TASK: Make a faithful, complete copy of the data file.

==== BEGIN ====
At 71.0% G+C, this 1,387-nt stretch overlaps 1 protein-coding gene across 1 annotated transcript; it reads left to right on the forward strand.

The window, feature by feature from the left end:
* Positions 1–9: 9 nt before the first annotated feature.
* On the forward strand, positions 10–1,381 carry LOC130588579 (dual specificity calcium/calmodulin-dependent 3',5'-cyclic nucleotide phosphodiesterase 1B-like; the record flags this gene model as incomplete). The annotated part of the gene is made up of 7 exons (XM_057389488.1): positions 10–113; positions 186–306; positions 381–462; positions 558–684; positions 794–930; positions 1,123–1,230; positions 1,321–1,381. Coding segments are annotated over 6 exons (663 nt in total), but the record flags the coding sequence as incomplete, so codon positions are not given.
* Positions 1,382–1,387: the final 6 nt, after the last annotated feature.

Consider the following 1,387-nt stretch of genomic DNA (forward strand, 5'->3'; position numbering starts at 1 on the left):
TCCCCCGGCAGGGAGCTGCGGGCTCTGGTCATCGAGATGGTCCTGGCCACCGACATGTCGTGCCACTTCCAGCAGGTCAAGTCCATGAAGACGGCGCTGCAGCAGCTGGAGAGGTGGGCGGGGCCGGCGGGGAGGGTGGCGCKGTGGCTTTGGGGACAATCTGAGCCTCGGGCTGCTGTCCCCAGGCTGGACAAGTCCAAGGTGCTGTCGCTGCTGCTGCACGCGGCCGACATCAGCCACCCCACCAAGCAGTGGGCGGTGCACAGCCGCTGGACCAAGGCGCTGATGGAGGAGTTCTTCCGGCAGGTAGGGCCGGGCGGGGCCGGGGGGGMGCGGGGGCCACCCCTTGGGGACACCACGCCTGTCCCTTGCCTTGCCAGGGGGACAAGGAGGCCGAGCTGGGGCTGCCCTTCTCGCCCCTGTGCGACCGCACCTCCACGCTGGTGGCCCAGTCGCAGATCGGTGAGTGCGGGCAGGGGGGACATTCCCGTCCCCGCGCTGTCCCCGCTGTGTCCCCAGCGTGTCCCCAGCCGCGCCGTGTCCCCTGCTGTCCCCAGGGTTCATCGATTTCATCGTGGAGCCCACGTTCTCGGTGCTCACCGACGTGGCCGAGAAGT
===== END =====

At 71.0% G+C, this 1,387-nt stretch overlaps 1 protein-coding gene across 1 annotated transcript; it reads left to right on the forward strand.

The window, feature by feature from the left end:
* Positions 1–9: 9 nt before the first annotated feature.
* On the forward strand, positions 10–1,381 carry LOC130588579 (dual specificity calcium/calmodulin-dependent 3',5'-cyclic nucleotide phosphodiesterase 1B-like; the record flags this gene model as incomplete). The annotated part of the gene is made up of 7 exons (XM_057389488.1): positions 10–113; positions 186–306; positions 381–462; positions 558–684; positions 794–930; positions 1,123–1,230; positions 1,321–1,381. Coding segments are annotated over 6 exons (663 nt in total), but the record flags the coding sequence as incomplete, so codon positions are not given.
* Positions 1,382–1,387: the final 6 nt, after the last annotated feature.

Consider the following 1,387-nt stretch of genomic DNA (forward strand, 5'->3'; position numbering starts at 1 on the left):
TCCCCCGGCAGGGAGCTGCGGGCTCTGGTCATCGAGATGGTCCTGGCCACCGACATGTCGTGCCACTTCCAGCAGGTCAAGTCCATGAAGACGGCGCTGCAGCAGCTGGAGAGGTGGGCGGGGCCGGCGGGGAGGGTGGCGCKGTGGCTTTGGGGACAATCTGAGCCTCGGGCTGCTGTCCCCAGGCTGGACAAGTCCAAGGTGCTGTCGCTGCTGCTGCACGCGGCCGACATCAGCCACCCCACCAAGCAGTGGGCGGTGCACAGCCGCTGGACCAAGGCGCTGATGGAGGAGTTCTTCCGGCAGGTAGGGCCGGGCGGGGCCGGGGGGGMGCGGGGGCCACCCCTTGGGGACACCACGCCTGTCCCTTGCCTTGCCAGGGGGACAAGGAGGCCGAGCTGGGGCTGCCCTTCTCGCCCCTGTGCGACCGCACCTCCACGCTGGTGGCCCAGTCGCAGATCGGTGAGTGCGGGCAGGGGGGACATTCCCGTCCCCGCGCTGTCCCCGCTGTGTCCCCAGCGTGTCCCCAGCCGCGCCGTGTCCCCTGCTGTCCCCAGGGTTCATCGATTTCATCGTGGAGCCCACGTTCTCGGTGCTCACCGACGTGGCCGAGAAGT